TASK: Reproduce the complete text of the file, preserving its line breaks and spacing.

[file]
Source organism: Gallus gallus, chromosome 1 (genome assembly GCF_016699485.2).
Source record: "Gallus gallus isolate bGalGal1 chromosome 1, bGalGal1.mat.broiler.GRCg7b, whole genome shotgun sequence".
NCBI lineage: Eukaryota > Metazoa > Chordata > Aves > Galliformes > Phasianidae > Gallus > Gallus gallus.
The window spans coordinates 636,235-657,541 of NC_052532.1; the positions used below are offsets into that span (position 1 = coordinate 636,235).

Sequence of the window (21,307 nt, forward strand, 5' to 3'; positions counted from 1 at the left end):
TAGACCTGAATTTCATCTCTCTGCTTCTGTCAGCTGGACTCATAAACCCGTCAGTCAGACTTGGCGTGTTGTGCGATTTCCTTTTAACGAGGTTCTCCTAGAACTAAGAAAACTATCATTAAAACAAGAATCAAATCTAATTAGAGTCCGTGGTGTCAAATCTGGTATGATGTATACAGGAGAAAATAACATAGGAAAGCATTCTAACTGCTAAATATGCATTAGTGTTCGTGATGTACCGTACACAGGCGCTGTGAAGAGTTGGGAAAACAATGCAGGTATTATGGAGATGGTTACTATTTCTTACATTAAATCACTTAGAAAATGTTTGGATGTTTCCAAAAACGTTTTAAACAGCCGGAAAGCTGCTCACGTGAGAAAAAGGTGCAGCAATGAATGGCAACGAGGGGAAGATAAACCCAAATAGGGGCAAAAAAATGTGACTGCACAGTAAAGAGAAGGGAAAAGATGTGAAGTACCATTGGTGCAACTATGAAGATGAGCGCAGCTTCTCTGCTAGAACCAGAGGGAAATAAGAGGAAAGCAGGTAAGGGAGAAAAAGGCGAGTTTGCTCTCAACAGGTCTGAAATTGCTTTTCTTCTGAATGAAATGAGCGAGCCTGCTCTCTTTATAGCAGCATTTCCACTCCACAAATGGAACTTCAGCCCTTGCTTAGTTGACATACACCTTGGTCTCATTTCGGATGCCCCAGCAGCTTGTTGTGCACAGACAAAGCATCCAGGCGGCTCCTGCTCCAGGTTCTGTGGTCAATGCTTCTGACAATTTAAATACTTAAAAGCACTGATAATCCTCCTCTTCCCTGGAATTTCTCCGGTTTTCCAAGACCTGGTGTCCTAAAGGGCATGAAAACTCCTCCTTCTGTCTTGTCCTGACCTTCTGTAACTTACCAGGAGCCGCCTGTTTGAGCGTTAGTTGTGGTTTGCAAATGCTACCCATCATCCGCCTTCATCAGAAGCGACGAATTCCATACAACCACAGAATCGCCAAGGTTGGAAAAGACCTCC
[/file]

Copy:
Source organism: Gallus gallus, chromosome 1 (genome assembly GCF_016699485.2).
Source record: "Gallus gallus isolate bGalGal1 chromosome 1, bGalGal1.mat.broiler.GRCg7b, whole genome shotgun sequence".
NCBI lineage: Eukaryota > Metazoa > Chordata > Aves > Galliformes > Phasianidae > Gallus > Gallus gallus.
The window spans coordinates 636,235-657,541 of NC_052532.1; the positions used below are offsets into that span (position 1 = coordinate 636,235).

Sequence of the window (21,307 nt, forward strand, 5' to 3'; positions counted from 1 at the left end):
TAGACCTGAATTTCATCTCTCTGCTTCTGTCAGCTGGACTCATAAACCCGTCAGTCAGACTTGGCGTGTTGTGCGATTTCCTTTTAACGAGGTTCTCCTAGAACTAAGAAAACTATCATTAAAACAAGAATCAAATCTAATTAGAGTCCGTGGTGTCAAATCTGGTATGATGTATACAGGAGAAAATAACATAGGAAAGCATTCTAACTGCTAAATATGCATTAGTGTTCGTGATGTACCGTACACAGGCGCTGTGAAGAGTTGGGAAAACAATGCAGGTATTATGGAGATGGTTACTATTTCTTACATTAAATCACTTAGAAAATGTTTGGATGTTTCCAAAAACGTTTTAAACAGCCGGAAAGCTGCTCACGTGAGAAAAAGGTGCAGCAATGAATGGCAACGAGGGGAAGATAAACCCAAATAGGGGCAAAAAAATGTGACTGCACAGTAAAGAGAAGGGAAAAGATGTGAAGTACCATTGGTGCAACTATGAAGATGAGCGCAGCTTCTCTGCTAGAACCAGAGGGAAATAAGAGGAAAGCAGGTAAGGGAGAAAAAGGCGAGTTTGCTCTCAACAGGTCTGAAATTGCTTTTCTTCTGAATGAAATGAGCGAGCCTGCTCTCTTTATAGCAGCATTTCCACTCCACAAATGGAACTTCAGCCCTTGCTTAGTTGACATACACCTTGGTCTCATTTCGGATGCCCCAGCAGCTTGTTGTGCACAGACAAAGCATCCAGGCGGCTCCTGCTCCAGGTTCTGTGGTCAATGCTTCTGACAATTTAAATACTTAAAAGCACTGATAATCCTCCTCTTCCCTGGAATTTCTCCGGTTTTCCAAGACCTGGTGTCCTAAAGGGCATGAAAACTCCTCCTTCTGTCTTGTCCTGACCTTCTGTAACTTACCAGGAGCCGCCTGTTTGAGCGTTAGTTGTGGTTTGCAAATGCTACCCATCATCCGCCTTCATCAGAAGCGACGAATTCCATACAACCACAGAATCGCCAAGGTTGGAAAAGACCTCC